Friday, April 14, 1989
The Michigan Daily
G&S Society's Mikado
promises musical mirth
BY BETH COLQUITT
TFHE Gilbert and Sullivan Soci-
ety has done it again, ladies and
gentlemen. I wish every theater
troupe the unlimited success that
UMGASS seems to enjoy. Yet
again it is difficult to find any-
thing to criticize about last
night's performance of The
Mikado, one of Gilbert and Sul-
livan's "big three" (The Mikado,
The Pirates of Penzance and
H.M.S. Pinafore). It was de-
lightful to see and hear such a
marvelous spectacle of a show
performed on this campus.
Mikado is perhaps the most
popular G&S favorite. The music
is rich and lyrical and the story
colorful and funny. It is a
complicated political satire about
the small Japanese town of
Titipu, but it is unlikely that au-
diences today would recognize it
as anything but a comic opera
with a few satirical zingers. Even
so the show is timelessly rich in
UMGASS's production did
credit to its two creators. Out-
standing in a generally marvelous
cast were Karen Swan (Yum-
Yum), Beverley Pooley (Pooh-
Bah), Peter-John Hedlesky (Ko-
Ko), Ruth DeBoer (Katisha) and
His Royal Highness The Mikado,
played by Larry Henkel.
Karen Swan had a stunningly
beautiful voice and nearly drowned
her lover Nanki-Poo out in their
duets. My only doubts about this
performance are that the orchestra
may drown out the performers in
their obvious enthusiasm for
Sullivan's music. Nanki-Poo had
some wonderful lines that were
lost in a surge of orchestra.
For comedy, it was a close
contest between Pooh-Bah and
Ko-Ko. Beverley Pooley displayed
the most astonishing range of fa-
cial expressions ever seen on an
actor, as well as a large display of
voices and characters, as his posi-
tion in Titipu is "Lord High Ev-
erything Else." He is not too
proud to take a bribe, and he de-
livers advice from the Chancellor
of the Exchequer, Lord Treasurer,
Attorney General and many others
- with a different voice for each.
Ko-Ko could attribute part of
his comic effect to his costume,
which was surely an authentic
Laura Ashley print. He looked
like a lovely set of draperies. He
also was very funny in his cow-
ardice and his instincts for
See Mikado, Page 9
The Toxic Avenger (Ron Fazio) rises again from the depths of the Garden State to fight for truth,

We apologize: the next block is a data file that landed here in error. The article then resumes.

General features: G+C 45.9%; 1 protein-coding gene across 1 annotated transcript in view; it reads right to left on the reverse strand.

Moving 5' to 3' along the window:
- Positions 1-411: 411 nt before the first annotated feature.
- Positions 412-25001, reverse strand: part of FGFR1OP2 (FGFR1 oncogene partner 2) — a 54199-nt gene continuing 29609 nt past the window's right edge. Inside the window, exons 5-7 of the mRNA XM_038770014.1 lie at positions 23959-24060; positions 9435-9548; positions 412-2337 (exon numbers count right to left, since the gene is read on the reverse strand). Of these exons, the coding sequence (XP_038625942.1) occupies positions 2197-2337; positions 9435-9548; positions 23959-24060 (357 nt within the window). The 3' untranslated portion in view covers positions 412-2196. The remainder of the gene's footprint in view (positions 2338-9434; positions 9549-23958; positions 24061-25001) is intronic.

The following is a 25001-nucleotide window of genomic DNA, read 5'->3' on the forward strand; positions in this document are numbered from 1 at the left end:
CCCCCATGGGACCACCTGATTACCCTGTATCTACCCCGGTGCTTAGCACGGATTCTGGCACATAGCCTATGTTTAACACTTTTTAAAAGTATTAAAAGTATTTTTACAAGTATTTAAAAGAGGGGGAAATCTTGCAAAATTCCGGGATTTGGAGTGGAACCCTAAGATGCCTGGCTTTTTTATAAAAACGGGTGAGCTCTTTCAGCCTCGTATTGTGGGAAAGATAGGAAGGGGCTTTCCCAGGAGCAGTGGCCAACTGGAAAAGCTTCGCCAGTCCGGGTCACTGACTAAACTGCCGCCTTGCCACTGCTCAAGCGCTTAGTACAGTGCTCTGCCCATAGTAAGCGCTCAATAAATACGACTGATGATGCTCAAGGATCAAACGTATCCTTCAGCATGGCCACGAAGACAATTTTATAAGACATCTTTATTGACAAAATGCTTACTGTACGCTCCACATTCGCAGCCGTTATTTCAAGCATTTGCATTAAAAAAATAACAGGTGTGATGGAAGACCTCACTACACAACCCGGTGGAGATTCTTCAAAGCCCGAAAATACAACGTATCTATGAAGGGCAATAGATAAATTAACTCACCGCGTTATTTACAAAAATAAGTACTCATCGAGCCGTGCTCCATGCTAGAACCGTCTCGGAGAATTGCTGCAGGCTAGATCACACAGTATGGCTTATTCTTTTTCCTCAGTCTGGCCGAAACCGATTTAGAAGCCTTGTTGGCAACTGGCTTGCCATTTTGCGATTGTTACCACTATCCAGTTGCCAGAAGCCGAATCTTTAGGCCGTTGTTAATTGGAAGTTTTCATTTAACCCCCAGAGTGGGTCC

justice, and the carcinogenic way in The Toxic Avenger II.
Canadian balladeer knows his history
BY D. MARA LOWENSTEIN
WHEN James Keelaghan performed at the Ann Ar-
bor Folk Festival this year, I was swept off my feet.
His'music is like a Hudson Bay blanket in the middle
of November - warm, comforting, substantial,
colorful, and woven with quality.
Keelaghan is a leader of the new "Prairie Celtic"
movement that is sweeping through Britain and west-
ern Canada. A powerful singer/songwriter, Keelaghan
mixes his love (and vast knowledge) of Canada's his-
tory with traditional Celtic phrasing and a dash of good
old rock 'n' roll.
Ak storyteller who sings heart-wrenching tales of
seldom-remembered events in Canada's history, Kee-
laghin focuses on events that either claimed, or
sigi ficantly altered, lives.
Keelaghan asks his audience to re-remember events
suchas the one in his song "Fires of Calais" which re-
liv4s the story of British troops, completely sur-
roulked by Germans, who find their rescuers to be
Candian fisherman. Told through the eyes of a fish-
erpan, Keelaghan declares "I've fished them Channel
waters since I was man enough to face them/ For the
herring and the flounder I have often hauled away./ But
a catch like this I've never had in 40 years of sailing./
See History, Page 9
BY MARK SHAIMAN
G RAB your mops everyone, because the Toxic
Avenger is coming to town. The First Superhero from
New Jersey is starring in his second film, aptly titled
The Toxic Avenger II, and to make sure it gets a clean
start, this Foe of Noxious Fumes is going to be right
here at the Michigan Theater greeting his fans.